When faced with a steaming pile of Tilty McTilterson, you have two choices: get offended (and get tilted) or use it to your advantage. Nothing is better than a guy who’s putting holes in the floor of his own boat. Dive in. If his comments are aimed at you, throw some of his steaming pile back at him. Push his buttons. Drive him off the deep end. Or, if you’re not a fast-thinking, one-liner aficionado, be patient.

Smile inside every time he acts an ass, and wait for your chance to scoop him. The key is, don’t let his behavior push your buttons. Everyone at the table (dealer included) is waiting for someone to take his crabby ass out, but no one will say it. Unless you have the skillset to verbally spar with someone, you shouldn’t either. Sit back, play your game and take his stack. He can rebuy and become another table’s problem.

The second reason someone behaves this way is always shocking. They’re an asshole. Plain and simple. A real douche canoe. They’ve been waking up on the wrong side of the bed since they first fell out of their cradle. It’s always shocking to me when people are rude for seemingly no reason because it’s unexpected. Here is this guy chilling, playing poker and being given a chance to win a few grand and have fun doing it, but it’s not enough. He’s still grumpy as all get out. He’s just that guy. Sadly, nothing you do will change that guy. He’s the mayor of Pricksville. Turn up the volume on your earbuds, and find your spot. The dealer tuned him out long ago, trust me.

The third reason someone acts badly is harder to spot, and even harder to defend against. It’s called table image. The Poker Brat syndrome. There’s nothing wrong with this guy that taking your chips won’t fix. It’s all an act, and he’s betting his stack on the fact that he can get under your skin. If he’s lucky enough to land on a table with a dealer that can’t see through his performance, then it makes his mission all that easier. He’s the guy who says stuff that sits oh-so-close to the line, but never crosses it. He picks, picks, picks. Spews needle after subtle needle until your face is flushed, your brow is perspiring and you’re slamming your chips in the middle. Off the table he’s as nice as they come. What’s your play?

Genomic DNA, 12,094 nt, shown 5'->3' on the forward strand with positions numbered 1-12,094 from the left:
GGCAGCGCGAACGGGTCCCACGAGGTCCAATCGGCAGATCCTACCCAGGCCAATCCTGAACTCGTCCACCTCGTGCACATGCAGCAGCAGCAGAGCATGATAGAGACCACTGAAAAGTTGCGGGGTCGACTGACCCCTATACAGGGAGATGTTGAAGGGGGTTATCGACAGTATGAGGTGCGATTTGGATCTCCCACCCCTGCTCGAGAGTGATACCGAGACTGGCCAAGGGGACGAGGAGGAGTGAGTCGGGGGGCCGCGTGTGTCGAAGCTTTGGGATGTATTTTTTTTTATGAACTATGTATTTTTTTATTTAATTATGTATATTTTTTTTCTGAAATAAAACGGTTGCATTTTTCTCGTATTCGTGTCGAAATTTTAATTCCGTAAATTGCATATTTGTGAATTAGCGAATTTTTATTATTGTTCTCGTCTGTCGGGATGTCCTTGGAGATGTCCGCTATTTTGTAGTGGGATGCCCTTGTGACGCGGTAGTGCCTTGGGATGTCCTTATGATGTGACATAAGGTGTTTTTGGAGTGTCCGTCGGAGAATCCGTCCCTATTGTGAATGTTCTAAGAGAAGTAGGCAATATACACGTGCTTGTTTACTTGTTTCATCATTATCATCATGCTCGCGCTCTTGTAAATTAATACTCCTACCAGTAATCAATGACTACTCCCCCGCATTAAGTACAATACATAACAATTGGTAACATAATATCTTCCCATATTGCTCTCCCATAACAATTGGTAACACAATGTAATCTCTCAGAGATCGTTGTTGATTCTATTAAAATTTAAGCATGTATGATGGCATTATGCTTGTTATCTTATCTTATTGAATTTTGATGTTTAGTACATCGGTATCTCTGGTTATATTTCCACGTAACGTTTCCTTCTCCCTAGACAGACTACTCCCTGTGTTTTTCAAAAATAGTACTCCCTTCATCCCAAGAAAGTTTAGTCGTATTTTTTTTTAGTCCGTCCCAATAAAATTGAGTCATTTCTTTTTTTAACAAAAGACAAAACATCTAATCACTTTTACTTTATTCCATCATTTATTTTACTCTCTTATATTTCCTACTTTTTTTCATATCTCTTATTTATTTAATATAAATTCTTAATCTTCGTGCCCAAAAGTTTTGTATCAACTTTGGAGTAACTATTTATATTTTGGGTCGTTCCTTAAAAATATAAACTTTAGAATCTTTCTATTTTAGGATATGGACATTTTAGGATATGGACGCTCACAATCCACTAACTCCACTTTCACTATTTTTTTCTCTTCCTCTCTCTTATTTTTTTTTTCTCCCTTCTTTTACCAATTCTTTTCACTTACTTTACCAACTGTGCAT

You’ve got choices. With our Phil Hellmuth wannabe, what’s it going to be? Will you choose to get offended? Let him push your buttons until you end up on the rail muttering about how bad behavior should be banned? Will you mirror it back at him?

Or, realizing that you don’t have it in you to be as big of a jerk as he is, you choose another path. You keep your emotions in check long enough to find his weakness. Maybe this guy considers himself such a skilled pro player that bad or uneducated players tilt him. You put on your own act of naïve innocence to get under his skin. However you choose to handle him, know that handle him you must. Because he’s doing his best to handle you.

Poker truth: you can’t trust a damn thing that happens at a poker table. Decide what you’re going to let bother you, what you’re going to ignore, how you’re going to take a stand against someone when it’s necessary and then play your game. It’s all a game. ♠